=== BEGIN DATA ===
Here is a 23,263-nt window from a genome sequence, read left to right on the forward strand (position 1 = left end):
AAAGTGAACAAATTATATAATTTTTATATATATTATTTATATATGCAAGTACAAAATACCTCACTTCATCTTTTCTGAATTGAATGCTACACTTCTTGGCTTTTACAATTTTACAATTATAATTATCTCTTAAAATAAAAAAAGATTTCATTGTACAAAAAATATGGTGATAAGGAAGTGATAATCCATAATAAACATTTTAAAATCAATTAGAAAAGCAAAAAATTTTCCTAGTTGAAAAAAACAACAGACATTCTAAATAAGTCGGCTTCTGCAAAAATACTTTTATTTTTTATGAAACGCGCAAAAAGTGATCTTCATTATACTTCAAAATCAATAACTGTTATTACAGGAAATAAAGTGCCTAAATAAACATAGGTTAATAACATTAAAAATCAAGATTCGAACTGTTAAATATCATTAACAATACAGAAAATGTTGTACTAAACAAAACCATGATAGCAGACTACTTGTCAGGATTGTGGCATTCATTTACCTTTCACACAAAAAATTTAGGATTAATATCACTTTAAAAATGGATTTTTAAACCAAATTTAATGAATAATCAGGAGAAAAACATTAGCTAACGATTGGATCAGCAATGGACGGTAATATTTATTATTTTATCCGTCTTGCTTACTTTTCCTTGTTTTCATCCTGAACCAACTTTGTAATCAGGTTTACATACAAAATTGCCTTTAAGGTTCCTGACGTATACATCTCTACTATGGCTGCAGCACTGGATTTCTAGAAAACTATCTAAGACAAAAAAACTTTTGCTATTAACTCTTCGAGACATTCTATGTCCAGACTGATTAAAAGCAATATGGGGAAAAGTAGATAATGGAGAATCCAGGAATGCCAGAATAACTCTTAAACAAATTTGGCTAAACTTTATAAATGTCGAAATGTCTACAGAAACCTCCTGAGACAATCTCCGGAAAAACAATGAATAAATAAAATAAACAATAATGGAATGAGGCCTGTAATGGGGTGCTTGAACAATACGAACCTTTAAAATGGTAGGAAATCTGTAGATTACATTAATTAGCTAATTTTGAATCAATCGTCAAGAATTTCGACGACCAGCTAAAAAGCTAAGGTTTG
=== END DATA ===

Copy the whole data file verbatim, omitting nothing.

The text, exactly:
Here is a 23,263-nt window from a genome sequence, read left to right on the forward strand (position 1 = left end):
AAAGTGAACAAATTATATAATTTTTATATATATTATTTATATATGCAAGTACAAAATACCTCACTTCATCTTTTCTGAATTGAATGCTACACTTCTTGGCTTTTACAATTTTACAATTATAATTATCTCTTAAAATAAAAAAAGATTTCATTGTACAAAAAATATGGTGATAAGGAAGTGATAATCCATAATAAACATTTTAAAATCAATTAGAAAAGCAAAAAATTTTCCTAGTTGAAAAAAACAACAGACATTCTAAATAAGTCGGCTTCTGCAAAAATACTTTTATTTTTTATGAAACGCGCAAAAAGTGATCTTCATTATACTTCAAAATCAATAACTGTTATTACAGGAAATAAAGTGCCTAAATAAACATAGGTTAATAACATTAAAAATCAAGATTCGAACTGTTAAATATCATTAACAATACAGAAAATGTTGTACTAAACAAAACCATGATAGCAGACTACTTGTCAGGATTGTGGCATTCATTTACCTTTCACACAAAAAATTTAGGATTAATATCACTTTAAAAATGGATTTTTAAACCAAATTTAATGAATAATCAGGAGAAAAACATTAGCTAACGATTGGATCAGCAATGGACGGTAATATTTATTATTTTATCCGTCTTGCTTACTTTTCCTTGTTTTCATCCTGAACCAACTTTGTAATCAGGTTTACATACAAAATTGCCTTTAAGGTTCCTGACGTATACATCTCTACTATGGCTGCAGCACTGGATTTCTAGAAAACTATCTAAGACAAAAAAACTTTTGCTATTAACTCTTCGAGACATTCTATGTCCAGACTGATTAAAAGCAATATGGGGAAAAGTAGATAATGGAGAATCCAGGAATGCCAGAATAACTCTTAAACAAATTTGGCTAAACTTTATAAATGTCGAAATGTCTACAGAAACCTCCTGAGACAATCTCCGGAAAAACAATGAATAAATAAAATAAACAATAATGGAATGAGGCCTGTAATGGGGTGCTTGAACAATACGAACCTTTAAAATGGTAGGAAATCTGTAGATTACATTAATTAGCTAATTTTGAATCAATCGTCAAGAATTTCGACGACCAGCTAAAAAGCTAAGGTTTG